He is very much a passing midfielder and despite playing as the deepest midfielder he is less effective from a defensive perspective. This is an area of his game in which he needs to improve but his profile is very much as a playmaker type.
With AZ Alkmaar of Holland having sold the excellent Teun Koopmeiners to Atalanta, I would suggest that Brink would make a perfect replacement for the young Dutch midfielder.
#4 Jason Svanthorsson, 21 years old, Breiðablik and Iceland
The next player on the shortlist is the 21-year-old attacking player Jason Svanthorsson who is contracted to Breiðablik in the Icelandic top-flight. Svanthrosson plays predominantly from the right-hand side of the attack but he is two-footed and equally comfortable attacking the opposition down the outside or cutting in towards goal.
So far this season he has played 1255 minutes and his goal contribution to the Icelandic side has been extremely impressive. He is averaging 0.43 goals per 90 from 0.32 xG per 90 and 0.36 assists per 90 from 0.21 xA per 90. This gives him a goal contribution per 90 output of 0.79 per 90 from an expected goals contribution of 0.53 per 90.
While Svanthorsson does not take a large number of shots at goal, he is averaging 1.79 shots per 90, he does access the opposition penalty area effectively with 6.31 touches in the opposition area per 90 and 2.73 passes to the penalty area per 90.
Svanthorsson is at a point where he has to test himself at a higher level. A move to a top-flight Swedish side would appear to be a good stepping stone but I would not be surprised to see him make a move to the top-flights of Holland or Belgium.
#5 Jonas Wind, 22 years old, Copenhagen and Denmark
The final player on the shortlist is the 22-year-old Danish striker Jonas Wind who currently plays in the top-flight of Danish football with Copenhagen. Wind is listed at 190cm | 6’2” and he has an excellent physical profile as a striker. He is technically strong with the ability to finish in a variety of situations but he is also strong and aggressive in the air. Copenhagen tend to play in a 4-2-3-1 system and Wind is effective as the lone striker in the system.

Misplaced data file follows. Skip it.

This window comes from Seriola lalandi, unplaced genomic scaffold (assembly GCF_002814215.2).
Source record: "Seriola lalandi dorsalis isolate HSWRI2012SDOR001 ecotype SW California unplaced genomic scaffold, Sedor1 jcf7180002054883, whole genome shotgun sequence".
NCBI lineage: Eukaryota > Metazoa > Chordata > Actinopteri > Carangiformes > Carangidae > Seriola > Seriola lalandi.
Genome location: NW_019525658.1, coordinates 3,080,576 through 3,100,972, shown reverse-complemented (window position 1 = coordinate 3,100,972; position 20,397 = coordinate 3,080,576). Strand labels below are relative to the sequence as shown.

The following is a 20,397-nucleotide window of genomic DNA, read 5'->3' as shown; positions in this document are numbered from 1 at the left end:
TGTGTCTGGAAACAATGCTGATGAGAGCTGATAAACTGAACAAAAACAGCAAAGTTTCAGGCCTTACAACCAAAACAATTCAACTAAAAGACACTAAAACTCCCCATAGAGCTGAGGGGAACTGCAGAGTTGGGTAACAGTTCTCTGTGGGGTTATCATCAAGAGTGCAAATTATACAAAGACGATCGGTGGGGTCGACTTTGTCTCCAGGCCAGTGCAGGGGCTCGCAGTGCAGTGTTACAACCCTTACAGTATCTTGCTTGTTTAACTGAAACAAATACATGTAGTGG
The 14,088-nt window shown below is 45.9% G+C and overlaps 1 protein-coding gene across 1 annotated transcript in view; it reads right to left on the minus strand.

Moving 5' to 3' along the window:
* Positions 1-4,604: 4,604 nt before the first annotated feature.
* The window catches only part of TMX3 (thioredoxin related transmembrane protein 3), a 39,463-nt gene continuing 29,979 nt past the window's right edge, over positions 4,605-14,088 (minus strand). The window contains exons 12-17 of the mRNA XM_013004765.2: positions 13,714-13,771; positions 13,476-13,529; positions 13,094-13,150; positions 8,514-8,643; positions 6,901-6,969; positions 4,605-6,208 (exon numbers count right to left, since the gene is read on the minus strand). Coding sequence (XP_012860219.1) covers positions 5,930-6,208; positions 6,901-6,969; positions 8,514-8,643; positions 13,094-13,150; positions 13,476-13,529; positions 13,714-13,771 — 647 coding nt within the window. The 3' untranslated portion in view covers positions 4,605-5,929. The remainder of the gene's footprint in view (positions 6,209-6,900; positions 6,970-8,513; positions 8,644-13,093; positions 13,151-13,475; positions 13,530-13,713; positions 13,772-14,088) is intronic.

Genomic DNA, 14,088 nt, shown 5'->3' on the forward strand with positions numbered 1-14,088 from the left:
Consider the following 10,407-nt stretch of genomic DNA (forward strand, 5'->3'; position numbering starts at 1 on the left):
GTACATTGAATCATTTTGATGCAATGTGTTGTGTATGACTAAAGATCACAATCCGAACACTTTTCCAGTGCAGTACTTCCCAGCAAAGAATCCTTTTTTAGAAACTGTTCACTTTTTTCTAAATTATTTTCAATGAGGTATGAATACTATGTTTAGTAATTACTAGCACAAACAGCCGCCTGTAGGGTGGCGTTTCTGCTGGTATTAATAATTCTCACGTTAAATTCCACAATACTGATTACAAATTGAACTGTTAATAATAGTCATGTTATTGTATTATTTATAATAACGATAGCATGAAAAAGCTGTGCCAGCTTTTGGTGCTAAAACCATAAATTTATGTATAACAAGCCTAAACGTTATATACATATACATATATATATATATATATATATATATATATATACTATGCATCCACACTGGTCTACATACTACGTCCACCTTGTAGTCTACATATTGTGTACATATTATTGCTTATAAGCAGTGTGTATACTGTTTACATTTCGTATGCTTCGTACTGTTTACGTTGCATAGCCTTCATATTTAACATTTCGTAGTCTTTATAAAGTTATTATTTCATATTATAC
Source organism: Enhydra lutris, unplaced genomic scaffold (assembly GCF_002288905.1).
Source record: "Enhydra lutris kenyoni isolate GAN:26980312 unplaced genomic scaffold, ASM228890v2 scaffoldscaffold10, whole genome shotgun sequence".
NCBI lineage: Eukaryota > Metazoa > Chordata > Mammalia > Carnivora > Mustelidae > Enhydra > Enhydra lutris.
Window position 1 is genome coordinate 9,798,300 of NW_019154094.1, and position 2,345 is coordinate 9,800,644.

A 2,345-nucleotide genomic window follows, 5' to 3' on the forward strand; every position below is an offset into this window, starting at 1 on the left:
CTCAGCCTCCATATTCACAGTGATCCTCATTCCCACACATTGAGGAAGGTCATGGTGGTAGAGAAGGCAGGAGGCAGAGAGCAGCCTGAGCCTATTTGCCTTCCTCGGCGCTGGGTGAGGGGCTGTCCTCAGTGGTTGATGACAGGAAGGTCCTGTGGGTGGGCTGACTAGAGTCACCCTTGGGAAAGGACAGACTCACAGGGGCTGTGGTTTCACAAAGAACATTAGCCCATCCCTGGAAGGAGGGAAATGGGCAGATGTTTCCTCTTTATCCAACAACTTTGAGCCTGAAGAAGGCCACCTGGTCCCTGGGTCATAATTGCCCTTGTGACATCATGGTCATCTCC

Wind had an injury-affected season last term but seems to have regained full fitness this term. So far this season, he has played 462 minutes in the Danish top flight.
His goal output so far this term has been excellent. He is averaging 0.78 goals per 90 from an xG per 90 of 0.86. His strong attacking output is further underpinned by the fact that he is averaging 4.09 shots per 90 and 4.09 touches in the opposition area per 90.
Wind is already on the radar of several top clubs around Europe and his profile and playing style suggests that he will not need to make a move to a stepping stone league before he makes the move to a top-5 league. English sides should be monitoring his performances closely. A move to Aston Villa, for example, would make a lot of sense given the knowledge that their recruitment team already has of the Danish market. Failing that, his skillset feels like it would translate well to the Italian game.
So there we have it. An example of how I identify and think about interesting players in key markets. The Scandinavian leagues are full of talented players with good valuations and relatively low wages—a set of conditions that make them extremely interesting from a recruitment point of view